ALBANY, N.Y. Oct. 5, 2016 — New York State United Teachers said the "demonstrable progress" made by nine of the state's "persistently struggling" schools shows the power of collaboration and the need for sustained investments in programs and staff.
NYSUT, however, again forcefully reiterated its opposition to the state's receivership statute, which uses flawed standardized tests to make high-stakes decisions that stigmatize students and their schools.
"Educators and community engagement teams in Hempstead, Buffalo, Rochester and New York City, supported by a commitment of additional resources and programs that work, made real, substantiated achievement gains," said NYSUT President Karen E. Magee. "Their success — and students' success — should be celebrated. At the same time, we continue to point out the receivership law that mislabeled these schools in the first place must be repealed."
NYSUT Vice President Catalina Fortino noted that NYSUT worked collaboratively with its local affiliates, committing resources and additional professional development to ensure that educators and their students had greater opportunities to succeed. However, Fortino said, "Receivership is the wrong answer to the wrong question at the wrong time. These schools aren't persistently struggling — they are persistently under-resourced."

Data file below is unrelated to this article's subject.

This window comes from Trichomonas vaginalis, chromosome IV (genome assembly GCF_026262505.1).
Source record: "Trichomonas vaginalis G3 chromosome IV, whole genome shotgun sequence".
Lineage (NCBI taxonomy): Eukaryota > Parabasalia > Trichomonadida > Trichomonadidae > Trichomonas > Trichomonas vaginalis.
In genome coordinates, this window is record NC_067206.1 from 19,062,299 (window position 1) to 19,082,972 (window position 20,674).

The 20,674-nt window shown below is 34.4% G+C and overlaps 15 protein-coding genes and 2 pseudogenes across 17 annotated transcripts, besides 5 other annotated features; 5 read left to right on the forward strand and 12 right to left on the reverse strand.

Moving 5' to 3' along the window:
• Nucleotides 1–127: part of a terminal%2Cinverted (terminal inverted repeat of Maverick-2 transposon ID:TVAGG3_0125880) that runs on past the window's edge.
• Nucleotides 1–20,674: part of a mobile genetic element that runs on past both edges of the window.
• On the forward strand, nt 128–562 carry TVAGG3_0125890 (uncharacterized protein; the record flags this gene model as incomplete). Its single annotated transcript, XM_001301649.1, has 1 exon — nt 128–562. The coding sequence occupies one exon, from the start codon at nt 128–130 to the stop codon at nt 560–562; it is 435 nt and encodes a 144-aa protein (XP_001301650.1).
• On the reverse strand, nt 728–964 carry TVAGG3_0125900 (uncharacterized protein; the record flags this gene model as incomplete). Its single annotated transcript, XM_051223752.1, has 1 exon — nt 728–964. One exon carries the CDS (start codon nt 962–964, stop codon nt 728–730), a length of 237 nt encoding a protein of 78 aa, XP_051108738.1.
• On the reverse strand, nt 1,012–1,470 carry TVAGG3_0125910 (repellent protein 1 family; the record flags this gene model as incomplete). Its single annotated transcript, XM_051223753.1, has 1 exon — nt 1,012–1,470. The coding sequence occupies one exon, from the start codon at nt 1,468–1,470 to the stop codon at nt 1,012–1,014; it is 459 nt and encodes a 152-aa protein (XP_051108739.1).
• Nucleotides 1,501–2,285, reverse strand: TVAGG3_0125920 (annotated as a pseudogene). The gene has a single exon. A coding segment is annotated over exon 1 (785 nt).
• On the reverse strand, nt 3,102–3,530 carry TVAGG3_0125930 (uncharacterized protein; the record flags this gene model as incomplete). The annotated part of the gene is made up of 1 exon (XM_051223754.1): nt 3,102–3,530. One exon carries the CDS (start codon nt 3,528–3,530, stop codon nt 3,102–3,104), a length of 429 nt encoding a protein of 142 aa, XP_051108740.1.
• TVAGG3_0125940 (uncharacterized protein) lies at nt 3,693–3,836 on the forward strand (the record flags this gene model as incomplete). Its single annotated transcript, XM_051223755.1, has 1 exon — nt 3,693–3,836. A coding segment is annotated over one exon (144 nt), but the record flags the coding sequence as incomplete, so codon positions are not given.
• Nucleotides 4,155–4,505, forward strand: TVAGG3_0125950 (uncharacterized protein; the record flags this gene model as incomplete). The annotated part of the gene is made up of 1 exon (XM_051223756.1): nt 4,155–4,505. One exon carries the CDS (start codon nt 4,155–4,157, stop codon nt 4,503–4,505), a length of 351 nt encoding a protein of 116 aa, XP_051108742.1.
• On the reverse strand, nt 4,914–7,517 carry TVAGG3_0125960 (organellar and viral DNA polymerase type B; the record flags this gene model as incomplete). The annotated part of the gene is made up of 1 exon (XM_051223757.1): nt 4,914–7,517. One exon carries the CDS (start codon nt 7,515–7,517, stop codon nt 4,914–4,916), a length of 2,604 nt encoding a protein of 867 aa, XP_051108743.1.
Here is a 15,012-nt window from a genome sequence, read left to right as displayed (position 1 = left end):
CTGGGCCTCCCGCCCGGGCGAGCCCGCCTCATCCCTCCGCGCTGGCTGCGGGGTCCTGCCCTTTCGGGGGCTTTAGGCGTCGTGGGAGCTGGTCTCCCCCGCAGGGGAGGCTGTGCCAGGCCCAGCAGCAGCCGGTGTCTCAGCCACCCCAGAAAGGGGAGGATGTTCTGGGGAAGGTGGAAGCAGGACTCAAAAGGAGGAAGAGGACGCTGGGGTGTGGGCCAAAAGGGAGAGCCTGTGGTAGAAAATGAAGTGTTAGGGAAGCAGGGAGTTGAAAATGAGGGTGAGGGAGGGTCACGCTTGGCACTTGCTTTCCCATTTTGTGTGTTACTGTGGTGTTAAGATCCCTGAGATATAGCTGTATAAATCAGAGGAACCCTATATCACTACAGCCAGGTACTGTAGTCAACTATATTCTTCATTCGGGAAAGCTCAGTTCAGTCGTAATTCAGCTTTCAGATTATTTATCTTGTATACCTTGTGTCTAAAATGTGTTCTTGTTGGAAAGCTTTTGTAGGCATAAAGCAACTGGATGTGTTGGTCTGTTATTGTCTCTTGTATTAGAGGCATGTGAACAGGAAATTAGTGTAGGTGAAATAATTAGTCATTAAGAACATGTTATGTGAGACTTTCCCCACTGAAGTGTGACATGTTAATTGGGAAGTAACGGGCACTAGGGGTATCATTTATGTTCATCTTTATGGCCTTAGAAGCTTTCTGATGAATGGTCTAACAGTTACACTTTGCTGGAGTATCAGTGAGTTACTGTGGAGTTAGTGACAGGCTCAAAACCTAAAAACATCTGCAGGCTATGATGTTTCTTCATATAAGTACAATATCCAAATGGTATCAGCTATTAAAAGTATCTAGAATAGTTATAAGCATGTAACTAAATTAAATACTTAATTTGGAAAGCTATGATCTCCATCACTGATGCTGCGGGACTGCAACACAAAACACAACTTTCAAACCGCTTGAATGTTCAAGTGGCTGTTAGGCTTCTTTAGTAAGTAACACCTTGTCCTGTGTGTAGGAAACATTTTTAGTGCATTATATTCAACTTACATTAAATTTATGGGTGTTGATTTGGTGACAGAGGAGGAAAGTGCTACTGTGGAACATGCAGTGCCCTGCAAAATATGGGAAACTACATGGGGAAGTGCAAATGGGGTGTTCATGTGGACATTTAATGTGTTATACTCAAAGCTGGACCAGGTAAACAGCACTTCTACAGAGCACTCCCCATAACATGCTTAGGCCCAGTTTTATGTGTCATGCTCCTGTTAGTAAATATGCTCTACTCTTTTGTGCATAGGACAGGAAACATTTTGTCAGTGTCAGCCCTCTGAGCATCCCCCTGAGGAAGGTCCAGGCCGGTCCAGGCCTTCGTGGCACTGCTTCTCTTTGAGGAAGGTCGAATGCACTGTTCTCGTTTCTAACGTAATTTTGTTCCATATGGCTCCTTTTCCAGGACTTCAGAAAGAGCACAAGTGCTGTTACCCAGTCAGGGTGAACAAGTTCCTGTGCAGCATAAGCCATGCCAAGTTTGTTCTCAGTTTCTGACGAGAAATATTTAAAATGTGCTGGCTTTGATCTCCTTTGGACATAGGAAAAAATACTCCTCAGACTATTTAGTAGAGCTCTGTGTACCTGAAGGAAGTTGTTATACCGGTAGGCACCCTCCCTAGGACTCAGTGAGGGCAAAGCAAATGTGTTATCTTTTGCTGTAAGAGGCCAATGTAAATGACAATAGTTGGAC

Fortino noted that the state cumulatively owes about $2.3 billion in promised Foundation Aid to districts with "persistently struggling schools," even as the state is back-tracking on the standardized tests used to mislabel these schools in the first place.
"The best way to turn around these schools permanently and provide every child with the opportunity to succeed is to make the necessary investments," Fortino said. "All students deserve the time, support and tools they need to learn at high levels."
New York State United Teachers is a statewide union with more than 600,000 members in education, human services and health care. NYSUT is affiliated with the American Federation of Teachers, the National Education Association and the AFL-CIO.